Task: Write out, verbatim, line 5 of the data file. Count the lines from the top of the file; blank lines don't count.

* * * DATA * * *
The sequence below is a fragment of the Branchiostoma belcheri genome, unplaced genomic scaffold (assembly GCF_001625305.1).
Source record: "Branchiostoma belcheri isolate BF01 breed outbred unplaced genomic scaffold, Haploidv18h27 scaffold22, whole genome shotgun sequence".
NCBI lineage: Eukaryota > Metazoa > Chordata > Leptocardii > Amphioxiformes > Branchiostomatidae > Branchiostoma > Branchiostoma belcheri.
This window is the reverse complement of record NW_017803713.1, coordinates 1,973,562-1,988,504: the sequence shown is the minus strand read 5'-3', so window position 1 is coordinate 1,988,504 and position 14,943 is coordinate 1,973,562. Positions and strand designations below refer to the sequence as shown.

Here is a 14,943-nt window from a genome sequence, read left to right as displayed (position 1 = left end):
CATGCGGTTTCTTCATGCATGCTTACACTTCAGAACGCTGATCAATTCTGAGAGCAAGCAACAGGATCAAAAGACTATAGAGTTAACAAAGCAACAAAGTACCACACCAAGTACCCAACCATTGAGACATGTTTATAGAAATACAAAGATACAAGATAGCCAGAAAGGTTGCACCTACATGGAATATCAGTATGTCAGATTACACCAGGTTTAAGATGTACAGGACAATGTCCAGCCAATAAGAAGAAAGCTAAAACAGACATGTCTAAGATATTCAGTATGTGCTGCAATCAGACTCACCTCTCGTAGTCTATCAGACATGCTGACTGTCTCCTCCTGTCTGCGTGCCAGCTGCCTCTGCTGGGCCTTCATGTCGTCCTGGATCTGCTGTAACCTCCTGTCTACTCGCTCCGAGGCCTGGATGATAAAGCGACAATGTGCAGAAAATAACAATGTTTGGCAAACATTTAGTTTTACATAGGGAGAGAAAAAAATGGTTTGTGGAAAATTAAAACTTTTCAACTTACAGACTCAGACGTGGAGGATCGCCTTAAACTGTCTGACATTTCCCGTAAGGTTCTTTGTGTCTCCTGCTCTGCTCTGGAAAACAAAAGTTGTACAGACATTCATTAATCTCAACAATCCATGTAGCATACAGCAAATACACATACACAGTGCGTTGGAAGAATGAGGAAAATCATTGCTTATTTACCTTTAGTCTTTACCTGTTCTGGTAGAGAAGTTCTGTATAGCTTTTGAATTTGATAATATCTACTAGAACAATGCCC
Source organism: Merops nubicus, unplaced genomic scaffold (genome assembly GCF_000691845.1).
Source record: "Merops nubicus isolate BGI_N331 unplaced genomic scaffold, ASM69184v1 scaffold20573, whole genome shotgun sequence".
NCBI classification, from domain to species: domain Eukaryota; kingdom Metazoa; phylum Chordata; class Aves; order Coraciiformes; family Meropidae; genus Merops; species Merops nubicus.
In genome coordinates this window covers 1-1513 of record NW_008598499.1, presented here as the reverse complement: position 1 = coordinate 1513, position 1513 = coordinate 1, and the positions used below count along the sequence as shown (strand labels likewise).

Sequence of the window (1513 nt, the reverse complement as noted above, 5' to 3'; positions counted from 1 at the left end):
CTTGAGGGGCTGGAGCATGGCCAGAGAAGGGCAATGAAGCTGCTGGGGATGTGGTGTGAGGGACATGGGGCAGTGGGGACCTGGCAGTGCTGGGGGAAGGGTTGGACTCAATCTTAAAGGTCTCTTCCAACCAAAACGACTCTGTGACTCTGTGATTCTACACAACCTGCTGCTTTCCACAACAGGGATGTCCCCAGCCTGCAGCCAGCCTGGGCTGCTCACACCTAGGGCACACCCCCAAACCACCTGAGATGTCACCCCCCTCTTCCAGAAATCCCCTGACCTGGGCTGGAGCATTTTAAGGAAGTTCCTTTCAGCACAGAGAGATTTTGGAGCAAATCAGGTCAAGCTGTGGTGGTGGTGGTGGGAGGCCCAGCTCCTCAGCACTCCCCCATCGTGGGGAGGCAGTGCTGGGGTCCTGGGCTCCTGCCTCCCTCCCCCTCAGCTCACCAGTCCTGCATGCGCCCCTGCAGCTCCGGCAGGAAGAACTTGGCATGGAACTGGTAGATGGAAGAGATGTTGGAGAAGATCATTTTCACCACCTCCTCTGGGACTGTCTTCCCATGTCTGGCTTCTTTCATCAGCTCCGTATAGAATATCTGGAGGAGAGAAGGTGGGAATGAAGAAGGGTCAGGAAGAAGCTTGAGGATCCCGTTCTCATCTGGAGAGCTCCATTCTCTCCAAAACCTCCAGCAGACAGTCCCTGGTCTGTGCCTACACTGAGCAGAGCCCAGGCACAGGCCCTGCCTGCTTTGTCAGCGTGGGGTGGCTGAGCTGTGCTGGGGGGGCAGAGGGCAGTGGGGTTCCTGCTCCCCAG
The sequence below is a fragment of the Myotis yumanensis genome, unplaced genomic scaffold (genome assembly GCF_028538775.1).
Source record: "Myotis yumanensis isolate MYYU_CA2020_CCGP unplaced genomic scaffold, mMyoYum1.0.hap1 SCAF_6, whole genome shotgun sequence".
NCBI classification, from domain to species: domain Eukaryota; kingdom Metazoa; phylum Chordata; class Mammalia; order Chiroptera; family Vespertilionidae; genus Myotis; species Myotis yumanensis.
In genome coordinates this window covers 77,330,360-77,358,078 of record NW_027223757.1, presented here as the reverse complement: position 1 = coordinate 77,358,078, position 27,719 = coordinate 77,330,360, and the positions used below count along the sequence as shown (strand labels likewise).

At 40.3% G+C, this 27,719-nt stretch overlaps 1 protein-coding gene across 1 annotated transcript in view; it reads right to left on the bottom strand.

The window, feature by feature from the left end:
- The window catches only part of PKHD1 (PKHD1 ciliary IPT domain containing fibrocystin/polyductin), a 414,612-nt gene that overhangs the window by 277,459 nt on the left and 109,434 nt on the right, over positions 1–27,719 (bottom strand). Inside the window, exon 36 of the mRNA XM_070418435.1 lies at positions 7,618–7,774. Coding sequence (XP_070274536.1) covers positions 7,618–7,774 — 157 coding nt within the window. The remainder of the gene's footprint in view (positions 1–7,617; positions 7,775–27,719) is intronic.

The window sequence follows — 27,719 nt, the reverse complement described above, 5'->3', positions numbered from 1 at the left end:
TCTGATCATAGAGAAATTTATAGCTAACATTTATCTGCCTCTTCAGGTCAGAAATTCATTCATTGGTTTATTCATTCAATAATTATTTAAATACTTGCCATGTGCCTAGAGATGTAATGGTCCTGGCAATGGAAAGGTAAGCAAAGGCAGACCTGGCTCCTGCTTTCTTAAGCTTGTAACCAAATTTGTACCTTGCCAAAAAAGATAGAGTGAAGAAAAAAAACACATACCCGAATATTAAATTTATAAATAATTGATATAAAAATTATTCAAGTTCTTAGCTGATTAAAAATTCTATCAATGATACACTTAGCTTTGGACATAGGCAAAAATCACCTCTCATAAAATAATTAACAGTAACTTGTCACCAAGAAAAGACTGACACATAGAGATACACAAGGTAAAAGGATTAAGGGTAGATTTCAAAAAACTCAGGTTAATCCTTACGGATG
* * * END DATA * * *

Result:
Here is a 14,943-nt window from a genome sequence, read left to right as displayed (position 1 = left end):